The echoing fluted melody within the forests now is the hermit thrush (Cartharus guttatus). A mostly rust-brown bird of the forest floor that builds its nest from pine needles, grass, and wood bark held together with mud and lichen and lined with willow catkins. Three to six light-blue eggs hatch in 11 to 13 days, and the chicks leave the nest in 10 to 15 days after being fed wasps, beetles, ants and caterpillars gleaned from under leaves on the forest floor.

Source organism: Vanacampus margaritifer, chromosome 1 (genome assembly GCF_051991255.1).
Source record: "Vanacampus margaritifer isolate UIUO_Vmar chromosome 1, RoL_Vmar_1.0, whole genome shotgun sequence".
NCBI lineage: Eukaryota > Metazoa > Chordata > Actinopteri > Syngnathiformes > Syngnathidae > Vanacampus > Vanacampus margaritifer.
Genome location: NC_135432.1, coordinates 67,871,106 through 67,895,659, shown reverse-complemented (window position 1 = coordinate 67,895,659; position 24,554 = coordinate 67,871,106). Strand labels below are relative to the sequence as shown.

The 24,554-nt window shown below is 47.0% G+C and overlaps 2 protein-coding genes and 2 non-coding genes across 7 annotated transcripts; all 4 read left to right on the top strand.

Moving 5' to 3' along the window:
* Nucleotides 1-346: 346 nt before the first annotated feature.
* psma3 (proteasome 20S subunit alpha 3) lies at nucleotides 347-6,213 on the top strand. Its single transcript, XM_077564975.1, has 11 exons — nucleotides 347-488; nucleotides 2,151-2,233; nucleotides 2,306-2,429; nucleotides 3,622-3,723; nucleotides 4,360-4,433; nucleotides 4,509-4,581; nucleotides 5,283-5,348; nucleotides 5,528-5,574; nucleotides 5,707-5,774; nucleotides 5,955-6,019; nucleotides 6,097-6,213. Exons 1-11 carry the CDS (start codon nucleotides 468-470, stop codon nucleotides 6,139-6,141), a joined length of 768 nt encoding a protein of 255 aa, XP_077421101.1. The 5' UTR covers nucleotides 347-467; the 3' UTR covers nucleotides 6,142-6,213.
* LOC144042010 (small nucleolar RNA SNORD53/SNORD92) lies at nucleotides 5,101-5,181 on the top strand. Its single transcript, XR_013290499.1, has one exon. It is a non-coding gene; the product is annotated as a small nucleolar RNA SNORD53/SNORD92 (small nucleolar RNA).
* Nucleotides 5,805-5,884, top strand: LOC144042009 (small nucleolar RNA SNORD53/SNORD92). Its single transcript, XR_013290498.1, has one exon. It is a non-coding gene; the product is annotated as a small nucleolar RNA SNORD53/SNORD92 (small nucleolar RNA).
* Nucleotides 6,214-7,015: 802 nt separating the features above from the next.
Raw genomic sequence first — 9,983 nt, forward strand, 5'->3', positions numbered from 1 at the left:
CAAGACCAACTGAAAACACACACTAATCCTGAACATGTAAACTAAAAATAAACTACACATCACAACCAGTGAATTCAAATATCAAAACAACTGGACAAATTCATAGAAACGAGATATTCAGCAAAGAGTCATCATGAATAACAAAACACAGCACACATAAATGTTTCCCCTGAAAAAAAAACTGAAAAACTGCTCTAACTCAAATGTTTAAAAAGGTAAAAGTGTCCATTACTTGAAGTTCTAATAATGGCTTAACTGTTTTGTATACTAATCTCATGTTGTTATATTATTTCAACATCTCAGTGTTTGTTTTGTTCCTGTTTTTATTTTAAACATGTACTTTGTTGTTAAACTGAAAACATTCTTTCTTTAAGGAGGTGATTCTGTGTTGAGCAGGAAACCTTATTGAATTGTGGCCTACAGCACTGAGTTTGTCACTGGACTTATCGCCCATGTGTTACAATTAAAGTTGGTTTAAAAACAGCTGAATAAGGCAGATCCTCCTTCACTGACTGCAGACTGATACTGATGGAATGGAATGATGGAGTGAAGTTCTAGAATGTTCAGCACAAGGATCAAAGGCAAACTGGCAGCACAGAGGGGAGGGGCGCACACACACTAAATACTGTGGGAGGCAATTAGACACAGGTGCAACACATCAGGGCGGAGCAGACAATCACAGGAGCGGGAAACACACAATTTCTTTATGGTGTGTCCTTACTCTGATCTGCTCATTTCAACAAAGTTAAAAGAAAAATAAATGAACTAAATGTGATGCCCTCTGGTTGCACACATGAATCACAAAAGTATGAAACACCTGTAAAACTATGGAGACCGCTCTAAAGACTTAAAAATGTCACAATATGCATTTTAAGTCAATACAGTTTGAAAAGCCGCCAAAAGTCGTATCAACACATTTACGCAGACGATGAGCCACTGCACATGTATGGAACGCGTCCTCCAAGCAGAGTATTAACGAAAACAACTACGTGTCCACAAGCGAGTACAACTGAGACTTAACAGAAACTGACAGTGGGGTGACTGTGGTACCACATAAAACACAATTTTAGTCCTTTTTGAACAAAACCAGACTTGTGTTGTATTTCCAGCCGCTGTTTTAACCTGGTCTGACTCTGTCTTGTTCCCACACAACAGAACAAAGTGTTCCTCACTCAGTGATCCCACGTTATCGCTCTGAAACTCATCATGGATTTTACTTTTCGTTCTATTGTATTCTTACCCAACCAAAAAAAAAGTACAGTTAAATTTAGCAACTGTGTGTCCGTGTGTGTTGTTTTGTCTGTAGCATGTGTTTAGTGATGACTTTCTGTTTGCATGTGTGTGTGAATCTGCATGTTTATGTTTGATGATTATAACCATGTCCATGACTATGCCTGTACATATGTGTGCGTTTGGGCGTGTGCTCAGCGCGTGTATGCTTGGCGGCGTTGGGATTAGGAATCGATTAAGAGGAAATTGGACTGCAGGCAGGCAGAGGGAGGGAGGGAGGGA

Walt Whitman refers to the hermit thrush as the symbol of poetic voice of America in his eulogy of Abraham Lincoln, “When Lilacs last in the Dooryard Bloom.”

A group of thrushes are referred to as a “mutation” or a “hermitage.”

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